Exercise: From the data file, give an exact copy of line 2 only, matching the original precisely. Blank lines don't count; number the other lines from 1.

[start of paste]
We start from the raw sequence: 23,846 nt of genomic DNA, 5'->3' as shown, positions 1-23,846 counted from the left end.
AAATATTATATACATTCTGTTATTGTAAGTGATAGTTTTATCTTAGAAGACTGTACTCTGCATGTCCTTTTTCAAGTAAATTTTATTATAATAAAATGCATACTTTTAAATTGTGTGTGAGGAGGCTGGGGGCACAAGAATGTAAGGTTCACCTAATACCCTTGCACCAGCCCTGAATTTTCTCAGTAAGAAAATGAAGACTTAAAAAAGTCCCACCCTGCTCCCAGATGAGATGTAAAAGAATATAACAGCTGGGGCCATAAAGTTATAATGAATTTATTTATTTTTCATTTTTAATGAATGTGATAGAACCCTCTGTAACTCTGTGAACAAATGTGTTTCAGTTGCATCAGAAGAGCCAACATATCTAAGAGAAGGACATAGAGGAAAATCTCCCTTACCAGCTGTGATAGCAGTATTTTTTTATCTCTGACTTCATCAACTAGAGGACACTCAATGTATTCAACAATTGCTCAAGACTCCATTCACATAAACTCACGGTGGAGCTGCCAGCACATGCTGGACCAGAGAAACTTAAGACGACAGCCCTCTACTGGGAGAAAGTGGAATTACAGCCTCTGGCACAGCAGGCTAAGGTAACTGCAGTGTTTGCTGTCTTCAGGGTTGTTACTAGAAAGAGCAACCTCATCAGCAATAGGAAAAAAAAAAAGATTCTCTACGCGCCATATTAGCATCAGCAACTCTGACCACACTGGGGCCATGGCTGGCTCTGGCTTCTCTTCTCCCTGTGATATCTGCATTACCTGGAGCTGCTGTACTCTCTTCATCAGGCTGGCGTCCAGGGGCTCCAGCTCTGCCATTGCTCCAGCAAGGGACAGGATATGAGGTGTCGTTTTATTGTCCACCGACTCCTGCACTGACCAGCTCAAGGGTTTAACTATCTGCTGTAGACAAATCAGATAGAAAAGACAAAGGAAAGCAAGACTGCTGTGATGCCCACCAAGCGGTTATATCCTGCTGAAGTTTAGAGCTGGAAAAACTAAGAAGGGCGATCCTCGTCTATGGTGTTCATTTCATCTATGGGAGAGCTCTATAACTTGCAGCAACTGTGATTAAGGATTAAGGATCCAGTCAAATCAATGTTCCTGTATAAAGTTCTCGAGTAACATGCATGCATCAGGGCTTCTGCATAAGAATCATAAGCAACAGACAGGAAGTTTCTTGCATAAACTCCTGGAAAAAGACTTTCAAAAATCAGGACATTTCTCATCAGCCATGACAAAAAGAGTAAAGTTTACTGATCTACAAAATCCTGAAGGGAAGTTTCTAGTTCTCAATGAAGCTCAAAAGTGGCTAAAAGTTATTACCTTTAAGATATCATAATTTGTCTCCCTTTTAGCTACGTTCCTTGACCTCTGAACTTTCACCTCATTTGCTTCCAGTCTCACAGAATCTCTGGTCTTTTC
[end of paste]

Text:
AAATATTATATACATTCTGTTATTGTAAGTGATAGTTTTATCTTAGAAGACTGTACTCTGCATGTCCTTTTTCAAGTAAATTTTATTATAATAAAATGCATACTTTTAAATTGTGTGTGAGGAGGCTGGGGGCACAAGAATGTAAGGTTCACCTAATACCCTTGCACCAGCCCTGAATTTTCTCAGTAAGAAAATGAAGACTTAAAAAAGTCCCACCCTGCTCCCAGATGAGATGTAAAAGAATATAACAGCTGGGGCCATAAAGTTATAATGAATTTATTTATTTTTCATTTTTAATGAATGTGATAGAACCCTCTGTAACTCTGTGAACAAATGTGTTTCAGTTGCATCAGAAGAGCCAACATATCTAAGAGAAGGACATAGAGGAAAATCTCCCTTACCAGCTGTGATAGCAGTATTTTTTTATCTCTGACTTCATCAACTAGAGGACACTCAATGTATTCAACAATTGCTCAAGACTCCATTCACATAAACTCACGGTGGAGCTGCCAGCACATGCTGGACCAGAGAAACTTAAGACGACAGCCCTCTACTGGGAGAAAGTGGAATTACAGCCTCTGGCACAGCAGGCTAAGGTAACTGCAGTGTTTGCTGTCTTCAGGGTTGTTACTAGAAAGAGCAACCTCATCAGCAATAGGAAAAAAAAAAAGATTCTCTACGCGCCATATTAGCATCAGCAACTCTGACCACACTGGGGCCATGGCTGGCTCTGGCTTCTCTTCTCCCTGTGATATCTGCATTACCTGGAGCTGCTGTACTCTCTTCATCAGGCTGGCGTCCAGGGGCTCCAGCTCTGCCATTGCTCCAGCAAGGGACAGGATATGAGGTGTCGTTTTATTGTCCACCGACTCCTGCACTGACCAGCTCAAGGGTTTAACTATCTGCTGTAGACAAATCAGATAGAAAAGACAAAGGAAAGCAAGACTGCTGTGATGCCCACCAAGCGGTTATATCCTGCTGAAGTTTAGAGCTGGAAAAACTAAGAAGGGCGATCCTCGTCTATGGTGTTCATTTCATCTATGGGAGAGCTCTATAACTTGCAGCAACTGTGATTAAGGATTAAGGATCCAGTCAAATCAATGTTCCTGTATAAAGTTCTCGAGTAACATGCATGCATCAGGGCTTCTGCATAAGAATCATAAGCAACAGACAGGAAGTTTCTTGCATAAACTCCTGGAAAAAGACTTTCAAAAATCAGGACATTTCTCATCAGCCATGACAAAAAGAGTAAAGTTTACTGATCTACAAAATCCTGAAGGGAAGTTTCTAGTTCTCAATGAAGCTCAAAAGTGGCTAAAAGTTATTACCTTTAAGATATCATAATTTGTCTCCCTTTTAGCTACGTTCCTTGACCTCTGAACTTTCACCTCATTTGCTTCCAGTCTCACAGAATCTCTGGTCTTTTC